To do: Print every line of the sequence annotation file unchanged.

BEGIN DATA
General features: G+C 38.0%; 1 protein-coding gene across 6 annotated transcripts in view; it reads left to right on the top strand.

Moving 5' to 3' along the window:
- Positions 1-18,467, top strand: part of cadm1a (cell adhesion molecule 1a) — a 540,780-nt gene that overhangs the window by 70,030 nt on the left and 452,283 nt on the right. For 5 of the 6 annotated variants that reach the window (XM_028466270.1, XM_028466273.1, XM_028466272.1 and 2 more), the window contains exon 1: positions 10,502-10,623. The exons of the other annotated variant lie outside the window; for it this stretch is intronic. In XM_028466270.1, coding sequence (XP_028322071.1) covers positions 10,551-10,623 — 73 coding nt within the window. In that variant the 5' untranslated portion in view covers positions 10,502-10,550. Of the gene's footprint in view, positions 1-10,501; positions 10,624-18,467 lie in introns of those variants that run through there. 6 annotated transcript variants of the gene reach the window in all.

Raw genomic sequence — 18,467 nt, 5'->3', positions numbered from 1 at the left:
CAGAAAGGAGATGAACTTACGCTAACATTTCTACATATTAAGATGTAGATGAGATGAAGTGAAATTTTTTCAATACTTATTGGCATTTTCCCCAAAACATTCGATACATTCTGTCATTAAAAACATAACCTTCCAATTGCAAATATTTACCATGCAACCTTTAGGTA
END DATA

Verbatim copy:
General features: G+C 38.0%; 1 protein-coding gene across 6 annotated transcripts in view; it reads left to right on the top strand.

Moving 5' to 3' along the window:
- Positions 1-18,467, top strand: part of cadm1a (cell adhesion molecule 1a) — a 540,780-nt gene that overhangs the window by 70,030 nt on the left and 452,283 nt on the right. For 5 of the 6 annotated variants that reach the window (XM_028466270.1, XM_028466273.1, XM_028466272.1 and 2 more), the window contains exon 1: positions 10,502-10,623. The exons of the other annotated variant lie outside the window; for it this stretch is intronic. In XM_028466270.1, coding sequence (XP_028322071.1) covers positions 10,551-10,623 — 73 coding nt within the window. In that variant the 5' untranslated portion in view covers positions 10,502-10,550. Of the gene's footprint in view, positions 1-10,501; positions 10,624-18,467 lie in introns of those variants that run through there. 6 annotated transcript variants of the gene reach the window in all.

Raw genomic sequence — 18,467 nt, 5'->3', positions numbered from 1 at the left:
CAGAAAGGAGATGAACTTACGCTAACATTTCTACATATTAAGATGTAGATGAGATGAAGTGAAATTTTTTCAATACTTATTGGCATTTTCCCCAAAACATTCGATACATTCTGTCATTAAAAACATAACCTTCCAATTGCAAATATTTACCATGCAACCTTTAGGTA